New Delhi: External Affairs Minister S Jaishankar has remarked that the latest developments in Afghanistan will have "very, very significant consequences" and claimed that India was not taken into confidence on various aspects of the US-Taliban deal signed in Doha last year.
Jaishankar highlighted two aspects about the current Afghan government, the issue whether Afghan will have an inclusive government and that Afghan soil is not used for terrorism against the rest of the world.
Speaking virtually at the annual leadership summit of the US-India Strategic Partnership Forum (USISPF) on Thursday, Jaishankar also suggested that India was in no hurry to deliberate on giving any recognition to the new dispensation in Kabul.
In an interactive session with former American ambassador Frank Wisner, the External Affairs Minister also said that the Quad or Quadrilateral coalition comprising India, the US, Australia and Japan is not against any country and denied it is not a ganging up or a negatively driven exercise.
India and the US are on the same page on many issues relating to the recent developments in Afghanistan including apprehensions about the possible use of Afghan soil for terrorism.
"I think, to some degree, we would all be justified in having levels of concern and to some degree, I think the jury's still out. When I say levels of concern, you know, there were commitments which were made by the Taliban, at Doha, I mean, the US knows that best I mean, we were not taken into confidence on various aspects of that," he said.
He said what had happened in Afghanistan, is going to "have very, very significant consequences for all of us, and we are so close to the region."
The minister said that the key concerns were addressed in the UN Security Council resolution in August and added that " the jury is still out" on whether the concerns are being addressed.
To another question on how India and the US looked at the situation in Afghanistan, Jaishankar said both sides are on a similar page, at a principle level on many of the issues, particularly on the possible use of Afghan soil for terrorism.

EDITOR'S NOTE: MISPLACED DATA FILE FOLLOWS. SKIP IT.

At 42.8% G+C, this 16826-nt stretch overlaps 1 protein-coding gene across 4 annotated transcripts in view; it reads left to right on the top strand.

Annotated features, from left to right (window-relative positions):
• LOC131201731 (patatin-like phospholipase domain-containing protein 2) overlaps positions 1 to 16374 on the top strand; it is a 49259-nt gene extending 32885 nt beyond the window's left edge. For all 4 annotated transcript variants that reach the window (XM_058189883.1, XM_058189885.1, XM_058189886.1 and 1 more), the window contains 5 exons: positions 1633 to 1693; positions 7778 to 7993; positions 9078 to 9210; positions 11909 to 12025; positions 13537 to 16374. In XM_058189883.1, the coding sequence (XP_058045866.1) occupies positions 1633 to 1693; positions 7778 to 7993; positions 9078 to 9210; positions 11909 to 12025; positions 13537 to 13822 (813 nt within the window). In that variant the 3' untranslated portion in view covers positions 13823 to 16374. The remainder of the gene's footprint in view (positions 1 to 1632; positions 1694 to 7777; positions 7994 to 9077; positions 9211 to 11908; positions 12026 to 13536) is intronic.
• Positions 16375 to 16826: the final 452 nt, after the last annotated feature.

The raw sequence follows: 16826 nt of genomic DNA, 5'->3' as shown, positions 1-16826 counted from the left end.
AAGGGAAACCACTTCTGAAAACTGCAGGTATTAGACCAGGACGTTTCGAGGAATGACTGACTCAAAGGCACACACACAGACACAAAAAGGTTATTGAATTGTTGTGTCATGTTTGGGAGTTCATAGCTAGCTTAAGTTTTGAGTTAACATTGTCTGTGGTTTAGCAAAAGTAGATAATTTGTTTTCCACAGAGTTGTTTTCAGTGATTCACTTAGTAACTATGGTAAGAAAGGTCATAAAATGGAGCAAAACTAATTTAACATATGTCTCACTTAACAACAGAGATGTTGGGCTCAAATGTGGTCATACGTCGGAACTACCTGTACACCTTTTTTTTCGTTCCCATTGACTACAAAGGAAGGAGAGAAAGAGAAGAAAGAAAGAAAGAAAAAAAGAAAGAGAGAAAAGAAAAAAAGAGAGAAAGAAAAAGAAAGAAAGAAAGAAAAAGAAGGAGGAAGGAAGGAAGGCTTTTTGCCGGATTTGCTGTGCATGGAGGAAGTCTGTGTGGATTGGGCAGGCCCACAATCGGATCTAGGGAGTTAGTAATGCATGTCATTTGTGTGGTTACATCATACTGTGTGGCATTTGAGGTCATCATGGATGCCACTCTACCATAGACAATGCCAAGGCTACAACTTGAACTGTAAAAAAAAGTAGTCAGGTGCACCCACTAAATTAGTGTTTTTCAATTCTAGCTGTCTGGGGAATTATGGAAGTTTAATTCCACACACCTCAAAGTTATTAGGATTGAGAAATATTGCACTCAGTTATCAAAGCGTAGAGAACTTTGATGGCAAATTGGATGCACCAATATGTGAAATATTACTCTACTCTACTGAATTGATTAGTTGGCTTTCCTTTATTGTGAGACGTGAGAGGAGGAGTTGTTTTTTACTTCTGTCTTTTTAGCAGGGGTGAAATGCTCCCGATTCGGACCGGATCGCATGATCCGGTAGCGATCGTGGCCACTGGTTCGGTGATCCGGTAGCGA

He said the issue figured in discussions between Prime Minister Narendra Modi and US President Joe Biden in Washington last week.
The minister also commented that between India and the US there would be issues on which both agreed more and some on which they agreed less.
"And let us say that has shaped in many ways, our view of some of the neighbours of Afghanistan. So now, how much, the US shares that view, and where is it that the US sort of makes its tactical compromises I think that is for the Americans to figure out," he said.
Asked whether it included a joint signal to Pakistan, he only said: "There are aspects that we share, and there are aspects where maybe our positions are not exactly the same."
To a query on Quad Jaishankar said "I think it's very important not to be sort of railroaded into some kind of negative discourse, which actually is not from our script, it is somebody else's script. And I don't think we should fall for that. I think we need to be positive," he said.
On the question of how to deal with the rise of China, Jaishankar said: "I would say, in many ways, those are bilateral choices that all of us have to make, we each have a very substantial relationship with China."
Jaishankar said it would be different for each country and added that the rise of China has had a very fundamental impact on the international order.
So as participants in the international order, we need to assess that and respond to that, in the light of our own interest. So I think it's sort of essential to look normalise this conversation," he said.
(Based on PTI with minor edits)